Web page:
09.12. 10 good reasons why to learn a css meta language like sass or less

There’s a bunch of really usefull online css tools like css code shrinkers, validators,
sprite generators, px to em calculators just to name a few.
But what I like the
best is SASS and LESS.

Some years ago I started using SASS and LESS to
facilitate my CSS live.
I like the idea of variables, calculations of colors (15% brighter, please!)
of sizes (15px less than the default teaser div, please!), (parametric) mixins,
nested rules and a lot of other usefull stuff.

So back to the initial question: Why to learn a more complicated meta language
when CSS is such a simple thing?

That’s a simple one! It’s all about saving time, money and keep the code
quality high
. Yes I’m talking about code quality for css files!

1. Mixins

Have you ever tried to make a simple, crossbrowser opacity declaration?


So next time you want to set the opacity of an element you simply copy these
7 lines and make some minor modifications manually, right?
Really? I mean … really?
Wouldn’t it be nice to declare some sort of crossbrowser function with just one
argument for opacity? Something like:

2. Nested code

Quiz question: Do you see the repetitive code?

Just kidding ;) But wouldn’t it be nice to simply nest all these rules? Something

3. Variables

You are tired of looking for this already defined dark red, right? "Ahh,
there it is. No, that’s a bit brighter than the color I’m looking for. Ah, here
it is .. no. Maybe I should check this other file". Does this sound familiar?
Welcome to the club! It could be so much easier by defining a simple color variable!
Maybe something like:

4. Calculations / Operations

Want to use the same background color as the given text color, but – let’s say
40% brighter and the border around it – #222 darker? Here it comes:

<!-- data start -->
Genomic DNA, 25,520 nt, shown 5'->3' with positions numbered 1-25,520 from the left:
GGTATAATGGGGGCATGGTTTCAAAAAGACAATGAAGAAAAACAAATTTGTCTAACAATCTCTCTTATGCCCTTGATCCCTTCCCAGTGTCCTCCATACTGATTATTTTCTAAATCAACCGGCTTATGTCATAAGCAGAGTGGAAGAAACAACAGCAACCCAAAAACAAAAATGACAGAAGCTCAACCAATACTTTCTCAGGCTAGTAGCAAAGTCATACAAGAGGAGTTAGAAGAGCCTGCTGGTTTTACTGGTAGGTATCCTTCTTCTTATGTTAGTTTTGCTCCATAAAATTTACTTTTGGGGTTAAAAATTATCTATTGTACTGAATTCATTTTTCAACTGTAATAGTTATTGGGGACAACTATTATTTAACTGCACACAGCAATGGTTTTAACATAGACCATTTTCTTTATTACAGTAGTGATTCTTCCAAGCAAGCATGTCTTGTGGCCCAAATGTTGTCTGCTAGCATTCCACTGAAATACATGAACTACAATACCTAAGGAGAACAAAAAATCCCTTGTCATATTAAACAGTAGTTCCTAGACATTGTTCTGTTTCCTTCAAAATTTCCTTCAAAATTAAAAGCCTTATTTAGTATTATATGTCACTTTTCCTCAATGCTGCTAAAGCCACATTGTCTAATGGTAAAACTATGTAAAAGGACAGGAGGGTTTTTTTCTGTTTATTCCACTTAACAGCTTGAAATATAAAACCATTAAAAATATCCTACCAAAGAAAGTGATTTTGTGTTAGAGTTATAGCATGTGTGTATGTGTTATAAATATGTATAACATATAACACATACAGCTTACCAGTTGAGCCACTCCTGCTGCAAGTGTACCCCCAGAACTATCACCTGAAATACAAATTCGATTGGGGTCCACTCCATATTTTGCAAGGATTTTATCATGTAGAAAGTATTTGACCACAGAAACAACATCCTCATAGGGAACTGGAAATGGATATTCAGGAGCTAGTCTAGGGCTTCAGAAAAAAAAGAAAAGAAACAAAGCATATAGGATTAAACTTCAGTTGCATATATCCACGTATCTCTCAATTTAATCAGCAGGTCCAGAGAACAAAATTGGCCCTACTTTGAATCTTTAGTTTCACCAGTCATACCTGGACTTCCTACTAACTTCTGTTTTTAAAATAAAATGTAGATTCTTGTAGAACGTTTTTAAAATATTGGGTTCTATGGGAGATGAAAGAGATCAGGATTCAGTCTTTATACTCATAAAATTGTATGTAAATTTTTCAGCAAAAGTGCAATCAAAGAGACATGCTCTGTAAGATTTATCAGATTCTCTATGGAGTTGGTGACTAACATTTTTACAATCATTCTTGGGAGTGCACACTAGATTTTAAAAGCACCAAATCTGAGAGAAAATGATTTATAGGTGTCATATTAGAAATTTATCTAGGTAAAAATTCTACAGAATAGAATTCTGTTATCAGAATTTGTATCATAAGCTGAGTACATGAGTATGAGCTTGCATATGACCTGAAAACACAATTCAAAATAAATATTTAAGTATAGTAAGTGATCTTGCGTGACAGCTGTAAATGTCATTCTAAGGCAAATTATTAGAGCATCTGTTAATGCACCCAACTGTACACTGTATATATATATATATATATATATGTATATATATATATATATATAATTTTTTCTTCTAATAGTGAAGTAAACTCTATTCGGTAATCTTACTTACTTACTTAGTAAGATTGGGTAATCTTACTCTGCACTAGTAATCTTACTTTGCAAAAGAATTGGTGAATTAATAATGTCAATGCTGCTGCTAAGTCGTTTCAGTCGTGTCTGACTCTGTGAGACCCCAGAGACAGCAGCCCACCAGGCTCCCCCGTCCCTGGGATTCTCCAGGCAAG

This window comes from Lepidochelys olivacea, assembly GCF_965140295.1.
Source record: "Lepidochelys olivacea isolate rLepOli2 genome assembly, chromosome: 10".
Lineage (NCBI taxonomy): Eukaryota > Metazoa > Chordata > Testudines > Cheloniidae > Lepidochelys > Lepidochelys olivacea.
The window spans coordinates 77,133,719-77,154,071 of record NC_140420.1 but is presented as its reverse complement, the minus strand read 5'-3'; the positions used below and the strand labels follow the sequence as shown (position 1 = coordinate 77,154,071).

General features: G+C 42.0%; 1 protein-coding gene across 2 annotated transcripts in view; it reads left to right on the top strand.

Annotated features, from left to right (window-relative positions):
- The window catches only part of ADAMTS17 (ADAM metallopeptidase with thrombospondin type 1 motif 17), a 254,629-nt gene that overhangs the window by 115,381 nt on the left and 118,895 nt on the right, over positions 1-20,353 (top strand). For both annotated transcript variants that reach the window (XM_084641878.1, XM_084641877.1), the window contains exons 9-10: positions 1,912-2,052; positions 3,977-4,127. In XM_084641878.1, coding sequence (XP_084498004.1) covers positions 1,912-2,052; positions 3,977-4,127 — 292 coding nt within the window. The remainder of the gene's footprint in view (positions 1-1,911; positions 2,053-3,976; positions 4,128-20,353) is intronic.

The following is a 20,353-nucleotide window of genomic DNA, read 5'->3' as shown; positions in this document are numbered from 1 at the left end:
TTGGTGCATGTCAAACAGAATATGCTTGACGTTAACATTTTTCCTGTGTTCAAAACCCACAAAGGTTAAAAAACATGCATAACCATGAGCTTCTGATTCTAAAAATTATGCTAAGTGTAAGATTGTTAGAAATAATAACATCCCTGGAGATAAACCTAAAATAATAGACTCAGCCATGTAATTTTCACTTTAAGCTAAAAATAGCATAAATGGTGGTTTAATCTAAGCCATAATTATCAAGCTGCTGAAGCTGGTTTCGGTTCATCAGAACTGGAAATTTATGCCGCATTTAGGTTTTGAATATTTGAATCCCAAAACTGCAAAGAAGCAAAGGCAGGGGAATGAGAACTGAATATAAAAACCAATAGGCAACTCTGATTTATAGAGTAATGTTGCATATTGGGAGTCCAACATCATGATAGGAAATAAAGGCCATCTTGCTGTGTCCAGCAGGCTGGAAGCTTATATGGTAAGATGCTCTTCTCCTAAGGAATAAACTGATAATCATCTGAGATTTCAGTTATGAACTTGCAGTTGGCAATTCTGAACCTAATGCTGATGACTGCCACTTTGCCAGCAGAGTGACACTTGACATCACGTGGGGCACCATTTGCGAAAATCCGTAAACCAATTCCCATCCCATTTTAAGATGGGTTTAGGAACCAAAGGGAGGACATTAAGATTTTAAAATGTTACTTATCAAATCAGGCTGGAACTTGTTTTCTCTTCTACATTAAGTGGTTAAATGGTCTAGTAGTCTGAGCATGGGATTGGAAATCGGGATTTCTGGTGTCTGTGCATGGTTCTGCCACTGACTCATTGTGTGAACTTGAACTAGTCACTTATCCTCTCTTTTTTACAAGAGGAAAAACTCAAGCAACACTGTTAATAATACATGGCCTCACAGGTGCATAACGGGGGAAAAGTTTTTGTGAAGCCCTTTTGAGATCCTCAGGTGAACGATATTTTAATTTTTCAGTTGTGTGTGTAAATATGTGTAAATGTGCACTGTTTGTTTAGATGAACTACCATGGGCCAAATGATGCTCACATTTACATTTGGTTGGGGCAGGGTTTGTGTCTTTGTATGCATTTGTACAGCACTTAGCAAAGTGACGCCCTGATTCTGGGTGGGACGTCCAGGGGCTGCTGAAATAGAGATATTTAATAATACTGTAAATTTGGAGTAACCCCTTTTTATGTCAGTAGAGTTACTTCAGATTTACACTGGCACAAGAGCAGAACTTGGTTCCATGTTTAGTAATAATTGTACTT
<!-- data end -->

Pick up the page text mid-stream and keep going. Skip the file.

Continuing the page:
I’m talking about many things, Alberto already mentioned in an earlier blog
some weeks ago. What about some best practises,
some fresh ideas to convince me learning less or sass?

OK. So, let’s continue with more pretentious LESS / SASS examples.

5. Conditions (SASS only)

Ever wanted to switch the background color depending on the text color?

Tingly already? Let’s continue!

6. Scopes

As in many programming languages you can work with scopes. This means, there can
exist a global "red" and a red, which is only used in an element with
the id "page".
Let"s look at the following example taken from less‘

7. Loops (SASS only)

Ever thought about creating your own individual css grid layout. 14 Columns, 1450
pixels width with a 11px gap? Or what if you change to an 16px gap?
You can create your grid file on the fly. Change some variables and that’s it.

Here you can see
the full example

8. Config files

What about reading the style guide and just writing down the guidelines line
by line into a configuration file?
This config file would be included once in every new CSS file and that’s it.
There’s no need to seek for the border-radius, the standard margin from top,…

An really good example is the boilerplate
of twitter.com
. Let’s look at their configuration file:

9. Partial Files beeing combined into one large css file

A good practice is to split your less / sass files into parts. There can be the

  • login.less
  • profile.less
  • photoalbum.less

This is an easy to maintain structure even if you’re not the creator. "Reducing
the size of the gap between the photos. Hmmm, let’s open the photoalbum.less
file and change it!"
One single file including all needed parts is the trick here:

This will create one single file, containing all partials. You even can tell the
sass or less compiler to reduce the file size of this single file by removing all
unnecessary comments, whitespaces, and semicolons.

10. Javascript evaluation

Hm. I’m not sure if this scares you or if this is the point you open a text editor
in the background to start writing your own sass or less files :)
As less is based on javascript, you can do evil eval things by simply
wrapping the expression with back-ticks. Did I mention you don’t have to compile
less files when including a javascript snippet?

Combine these information and here it comes. The style from hell:

The paragraph inside the #infobox now uses the color entered by the user. Well well
– not a real live example…

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